“I make my weakness my strength”

The real challenge is to maintain the discipline to avoid falling for ideologies, to dare to find a unique path through our spiritual growth, while keeping an constant eye on our surroundings and what the very basic and core information of these experiences is.
I am one tiny cell, but I am also ruler of a whole universe.

The Clue to Why Low Fat Diet and Statins may Cause Alzheimer’s

Posted in Diseases, Health on May 11, 2015 by betweentwopines

Human brain illustrated with millions of small nerves - Conceptu

by Dr. Stephanie Seneff

Note: The topic of this essay is unrelated to my research at MIT.


Alzheimer’s is a devastating disease whose incidence is clearly on the rise in America. Fortunately, a significant number of research dollars are currently being spent to try to understand what causes Alzheimer’s. ApoE-4, a particular allele of the apolipoprotein apoE, is a known risk factor. Since apoE plays a critical role in the transport of cholesterol and fats to the brain, it can be hypothesized that insufficient fat and cholesterol in the brain play a critical role in the disease process. In a remarkable recent study, it was found that Alzheimer’s patients have only 1/6 of the concentration of free fatty acids in the cerebrospinal fluid compared to individuals without Alzheimer’s. In parallel, it is becoming very clear that cholesterol is pervasive in the brain, and that it plays a critical role both in nerve transport in the synapse and in maintaining the health of the myelin sheath coating nerve fibers. An extremely high-fat (ketogenic) diet has been found to improve cognitive ability in Alzheimer’s patients. These and other observations described below lead me to conclude that both a low-fat diet and statin drug treatment increase susceptibility to Alzheimer’s.

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Strong statin-diabetes link seen in large study

Posted in Diseases, Health on May 8, 2015 by betweentwopines

Veterans Affairs Research Communications
In a study of nearly 26,000 beneficiaries of Tricare, the military health system, those taking statin drugs to control their cholesterol were 87 percent more likely to develop diabetes. The research confirms past findings on the link between the widely prescribed drugs and diabetes risk. But it is among the first to show the connection in a relatively healthy group of people. The study included only people who at baseline were free of heart disease, diabetes, and other severe chronic disease.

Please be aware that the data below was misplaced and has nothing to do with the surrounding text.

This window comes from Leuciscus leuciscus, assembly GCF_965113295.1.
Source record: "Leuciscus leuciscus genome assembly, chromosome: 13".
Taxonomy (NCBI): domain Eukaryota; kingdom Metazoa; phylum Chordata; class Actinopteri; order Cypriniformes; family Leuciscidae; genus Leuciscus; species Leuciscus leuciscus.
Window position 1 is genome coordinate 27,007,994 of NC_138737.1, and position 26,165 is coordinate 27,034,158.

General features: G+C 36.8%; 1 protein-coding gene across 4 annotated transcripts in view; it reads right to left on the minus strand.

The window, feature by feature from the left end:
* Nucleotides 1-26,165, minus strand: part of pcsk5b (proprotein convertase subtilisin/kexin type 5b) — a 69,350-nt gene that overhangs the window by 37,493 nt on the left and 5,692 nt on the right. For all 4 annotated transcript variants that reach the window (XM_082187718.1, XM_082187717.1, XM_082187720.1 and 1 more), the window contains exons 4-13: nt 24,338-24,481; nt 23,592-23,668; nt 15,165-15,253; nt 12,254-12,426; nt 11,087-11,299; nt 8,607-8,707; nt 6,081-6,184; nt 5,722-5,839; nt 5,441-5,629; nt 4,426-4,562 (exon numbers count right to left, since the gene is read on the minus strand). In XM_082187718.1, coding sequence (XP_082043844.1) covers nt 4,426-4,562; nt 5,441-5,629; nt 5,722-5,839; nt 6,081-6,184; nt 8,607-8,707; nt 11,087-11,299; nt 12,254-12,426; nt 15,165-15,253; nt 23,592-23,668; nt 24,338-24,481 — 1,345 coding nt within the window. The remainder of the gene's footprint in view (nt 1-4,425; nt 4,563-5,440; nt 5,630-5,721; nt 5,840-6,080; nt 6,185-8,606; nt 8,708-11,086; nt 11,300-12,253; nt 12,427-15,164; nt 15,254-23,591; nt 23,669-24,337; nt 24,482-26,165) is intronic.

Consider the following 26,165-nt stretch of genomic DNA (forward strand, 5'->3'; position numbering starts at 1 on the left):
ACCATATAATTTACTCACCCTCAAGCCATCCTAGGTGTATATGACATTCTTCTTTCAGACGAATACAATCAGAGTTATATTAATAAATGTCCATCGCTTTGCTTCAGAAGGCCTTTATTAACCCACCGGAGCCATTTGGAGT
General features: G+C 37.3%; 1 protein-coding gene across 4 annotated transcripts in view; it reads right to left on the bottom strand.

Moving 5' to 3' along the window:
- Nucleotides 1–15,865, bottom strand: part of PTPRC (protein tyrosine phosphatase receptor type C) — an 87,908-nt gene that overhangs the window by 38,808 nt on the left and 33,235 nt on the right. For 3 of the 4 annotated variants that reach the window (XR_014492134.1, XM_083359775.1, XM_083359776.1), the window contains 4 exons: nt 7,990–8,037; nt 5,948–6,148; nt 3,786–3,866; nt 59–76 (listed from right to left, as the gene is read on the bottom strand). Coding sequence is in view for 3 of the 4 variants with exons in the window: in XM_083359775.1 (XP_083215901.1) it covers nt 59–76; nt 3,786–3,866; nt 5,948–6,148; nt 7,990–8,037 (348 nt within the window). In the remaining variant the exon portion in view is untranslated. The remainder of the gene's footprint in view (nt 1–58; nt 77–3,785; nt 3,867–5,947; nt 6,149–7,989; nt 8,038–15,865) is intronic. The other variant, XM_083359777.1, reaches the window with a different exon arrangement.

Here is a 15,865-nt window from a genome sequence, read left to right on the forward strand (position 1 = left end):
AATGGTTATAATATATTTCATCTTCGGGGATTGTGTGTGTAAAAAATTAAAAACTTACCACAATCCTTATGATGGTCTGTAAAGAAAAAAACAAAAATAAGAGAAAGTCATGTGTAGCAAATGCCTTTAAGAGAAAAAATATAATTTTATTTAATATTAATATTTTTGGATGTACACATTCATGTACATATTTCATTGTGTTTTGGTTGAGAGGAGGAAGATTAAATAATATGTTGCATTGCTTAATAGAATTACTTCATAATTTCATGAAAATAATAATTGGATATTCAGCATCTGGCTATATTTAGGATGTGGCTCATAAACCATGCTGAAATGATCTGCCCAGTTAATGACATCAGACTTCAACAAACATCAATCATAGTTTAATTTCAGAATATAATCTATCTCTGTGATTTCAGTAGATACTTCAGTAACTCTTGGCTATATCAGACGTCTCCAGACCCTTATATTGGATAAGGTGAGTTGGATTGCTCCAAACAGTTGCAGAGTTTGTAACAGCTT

A pharmacist scans a prescription at the Joint Base McGuire-Dix-Lakehurst pharmacy, serving Tricare customers. New VA research based on the records of nearly 26,000 Tricare patients shows a link between statin drugs and increased diabetes risk.
Credit: Airman 1st Class Lauren Pitts

In a database study of nearly 26,000 beneficiaries of Tricare, the military health system, those taking statin drugs to control their cholesterol were 87 percent more likely to develop diabetes.

The study, reported online April 28, 2015, in the Journal of General Internal Medicine, confirms past findings on the link between the widely prescribed drugs and diabetes risk. But it is among the first to show the connection in a relatively healthy group of people. The study included only people who at baseline were free of heart disease, diabetes, and other severe chronic disease.

“In our study, statin use was associated with a significantly higher risk of new-onset diabetes, even in a very healthy population,” says lead author Dr. Ishak Mansi. “The risk of diabetes with statins has been known, but up until now it was thought that this might be due to the fact that people who were prescribed statins had greater medical risks to begin with.”

Mansi is a physician-researcher with the VA North Texas Health System and the University of Texas Southwestern in Dallas.

In the study, statin use was also associated with a “very high risk of diabetes complications,” says Mansi. “This was never shown before.” Among 3,351 pairs of similar patients–part of the overall study group–those patients on statins were 250 percent more likely than their non-statin-using counterparts to develop diabetes with complications.